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Hong Kong housing

Why Fanling golf course is worst land supply idea from Hong Kong task force

  • It is a shame to tear down a world-class golf course. The otherwise vocal environmental groups should be strongly condemned for their silence on this issue
PUBLISHED : Thursday, 17 January, 2019, 8:24am
UPDATED : Thursday, 17 January, 2019, 8:24am

The Task Force for Land Supply recently submitted its report to the chief executive. The report offers a wide range of recommendations and its chairman has urged the government to act quickly and draw up a blueprint for implementation.

Unfortunately, the report gave too little attention to the hurdles that might render its recommendations not viable or difficult to realise. First, the brownfield sites are largely scattered, and developing them for public housing may be economically unsustainable. Moreover, whopping sums of compensation may have to be paid to the landowners.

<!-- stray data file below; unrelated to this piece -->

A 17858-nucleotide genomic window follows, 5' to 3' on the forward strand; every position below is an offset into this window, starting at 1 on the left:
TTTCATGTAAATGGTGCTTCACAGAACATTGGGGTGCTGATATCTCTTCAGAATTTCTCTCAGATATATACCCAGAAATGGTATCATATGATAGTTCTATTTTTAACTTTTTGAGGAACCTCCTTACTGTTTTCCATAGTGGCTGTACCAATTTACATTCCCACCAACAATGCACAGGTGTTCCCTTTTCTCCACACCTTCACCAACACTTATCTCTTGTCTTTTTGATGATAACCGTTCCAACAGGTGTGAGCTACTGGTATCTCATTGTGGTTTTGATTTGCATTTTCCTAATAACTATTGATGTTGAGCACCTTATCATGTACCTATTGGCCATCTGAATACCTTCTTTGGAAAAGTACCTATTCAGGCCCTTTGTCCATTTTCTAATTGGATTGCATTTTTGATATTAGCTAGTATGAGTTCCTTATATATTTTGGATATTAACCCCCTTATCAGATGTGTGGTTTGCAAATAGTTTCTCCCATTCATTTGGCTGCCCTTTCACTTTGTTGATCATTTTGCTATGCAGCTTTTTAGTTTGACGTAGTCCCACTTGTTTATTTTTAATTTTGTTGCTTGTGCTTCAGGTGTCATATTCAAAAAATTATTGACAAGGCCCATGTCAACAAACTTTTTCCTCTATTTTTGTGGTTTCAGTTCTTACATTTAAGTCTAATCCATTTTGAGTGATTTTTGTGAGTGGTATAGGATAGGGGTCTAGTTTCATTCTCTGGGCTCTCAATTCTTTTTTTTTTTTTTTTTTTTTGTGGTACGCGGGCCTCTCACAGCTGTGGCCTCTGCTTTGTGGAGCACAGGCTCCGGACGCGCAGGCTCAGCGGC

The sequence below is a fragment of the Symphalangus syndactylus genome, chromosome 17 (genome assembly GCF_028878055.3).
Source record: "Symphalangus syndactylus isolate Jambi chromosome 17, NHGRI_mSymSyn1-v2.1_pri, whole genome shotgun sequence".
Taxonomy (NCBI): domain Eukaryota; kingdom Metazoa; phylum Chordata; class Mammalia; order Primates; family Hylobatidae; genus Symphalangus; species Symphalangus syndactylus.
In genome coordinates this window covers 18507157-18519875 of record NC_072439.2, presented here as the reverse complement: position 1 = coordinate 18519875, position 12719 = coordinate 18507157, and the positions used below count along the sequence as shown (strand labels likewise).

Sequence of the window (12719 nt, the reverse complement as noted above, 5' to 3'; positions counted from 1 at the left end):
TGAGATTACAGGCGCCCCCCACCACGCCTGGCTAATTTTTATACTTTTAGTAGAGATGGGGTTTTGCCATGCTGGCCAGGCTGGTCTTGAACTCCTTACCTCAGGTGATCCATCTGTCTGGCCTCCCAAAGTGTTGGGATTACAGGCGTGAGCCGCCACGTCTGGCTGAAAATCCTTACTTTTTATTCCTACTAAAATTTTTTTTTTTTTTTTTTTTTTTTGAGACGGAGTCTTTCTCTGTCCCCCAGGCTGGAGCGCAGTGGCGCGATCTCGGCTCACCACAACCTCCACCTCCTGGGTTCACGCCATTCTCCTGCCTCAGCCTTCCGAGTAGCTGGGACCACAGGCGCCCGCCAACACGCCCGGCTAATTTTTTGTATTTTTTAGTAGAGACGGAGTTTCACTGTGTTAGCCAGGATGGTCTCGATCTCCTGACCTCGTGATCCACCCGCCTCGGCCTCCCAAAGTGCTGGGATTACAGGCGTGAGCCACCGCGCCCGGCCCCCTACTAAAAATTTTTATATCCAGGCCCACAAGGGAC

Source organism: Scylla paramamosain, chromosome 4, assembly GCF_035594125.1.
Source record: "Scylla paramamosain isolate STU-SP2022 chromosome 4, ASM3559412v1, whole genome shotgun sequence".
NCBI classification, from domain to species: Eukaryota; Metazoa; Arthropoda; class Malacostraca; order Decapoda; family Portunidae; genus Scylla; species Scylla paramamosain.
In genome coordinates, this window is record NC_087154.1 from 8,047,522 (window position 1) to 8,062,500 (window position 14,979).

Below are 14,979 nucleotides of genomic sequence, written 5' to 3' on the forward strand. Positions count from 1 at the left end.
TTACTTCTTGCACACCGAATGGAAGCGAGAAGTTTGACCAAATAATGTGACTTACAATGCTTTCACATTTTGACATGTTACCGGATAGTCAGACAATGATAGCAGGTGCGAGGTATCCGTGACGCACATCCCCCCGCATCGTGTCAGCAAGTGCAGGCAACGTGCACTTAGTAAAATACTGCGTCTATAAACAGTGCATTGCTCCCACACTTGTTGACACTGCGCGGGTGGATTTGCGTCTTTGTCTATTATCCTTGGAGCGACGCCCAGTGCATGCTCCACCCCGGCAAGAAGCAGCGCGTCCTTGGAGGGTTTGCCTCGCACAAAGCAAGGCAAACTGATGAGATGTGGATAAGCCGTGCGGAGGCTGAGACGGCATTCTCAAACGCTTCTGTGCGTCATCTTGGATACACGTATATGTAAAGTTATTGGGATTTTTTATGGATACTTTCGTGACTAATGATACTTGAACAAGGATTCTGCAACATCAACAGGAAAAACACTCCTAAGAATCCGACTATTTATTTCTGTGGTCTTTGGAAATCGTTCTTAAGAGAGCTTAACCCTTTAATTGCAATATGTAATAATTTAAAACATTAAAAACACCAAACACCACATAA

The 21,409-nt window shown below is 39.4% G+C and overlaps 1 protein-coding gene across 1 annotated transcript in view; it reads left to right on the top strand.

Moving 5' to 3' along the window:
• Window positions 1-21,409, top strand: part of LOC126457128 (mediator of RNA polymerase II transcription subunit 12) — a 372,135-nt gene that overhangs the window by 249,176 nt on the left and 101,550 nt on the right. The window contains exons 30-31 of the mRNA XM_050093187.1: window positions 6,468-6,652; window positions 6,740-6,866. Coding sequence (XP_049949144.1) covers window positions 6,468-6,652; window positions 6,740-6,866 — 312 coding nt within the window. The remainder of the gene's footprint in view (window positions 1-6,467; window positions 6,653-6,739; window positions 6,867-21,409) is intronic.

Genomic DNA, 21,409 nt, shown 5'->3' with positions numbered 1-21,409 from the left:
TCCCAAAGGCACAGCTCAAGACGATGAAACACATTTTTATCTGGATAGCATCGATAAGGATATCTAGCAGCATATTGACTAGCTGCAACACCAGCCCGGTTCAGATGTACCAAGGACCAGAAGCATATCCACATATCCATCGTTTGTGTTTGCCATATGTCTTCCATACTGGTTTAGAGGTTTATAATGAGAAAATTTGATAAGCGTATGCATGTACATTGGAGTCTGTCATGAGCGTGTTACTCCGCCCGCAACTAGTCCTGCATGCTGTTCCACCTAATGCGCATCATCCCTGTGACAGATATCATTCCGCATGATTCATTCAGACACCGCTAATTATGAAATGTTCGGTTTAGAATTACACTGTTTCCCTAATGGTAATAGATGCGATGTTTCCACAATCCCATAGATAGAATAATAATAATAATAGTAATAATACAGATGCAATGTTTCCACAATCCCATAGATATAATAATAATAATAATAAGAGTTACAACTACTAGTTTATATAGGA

The same financial problem is inherent in any joint development of agricultural land with property developers.

However, the worst part of the report lies in its recommendation to claw back 32 hectares from the golf course in Fanling. Advocates for the idea claim that the facility only serves the enjoyment of the 2,000-odd members of the Hong Kong Golf Club, mostly tycoons and business elites. The report ignores the fact that this minority group is also entitled to recreational facilities, like ordinary citizens who are provided with facilities like basketball courts, football pitches and children’s playgrounds.

The city’s tycoons and business elites make a great contribution to the city through huge tax payments and the creation of jobs. What justification is there for the punishment?

In any case, it is a shame to tear down a world-class golf course where international tournaments are held every year, bringing joy and pride to the city. The otherwise vocal environmental groups in the city should be strongly condemned for their silence on this issue.

The only viable and effective solution to resolving the city’s housing problem is large-scale land reclamation, as proposed by the chief executive in her last policy speech.

Sam Wong, Chai Wan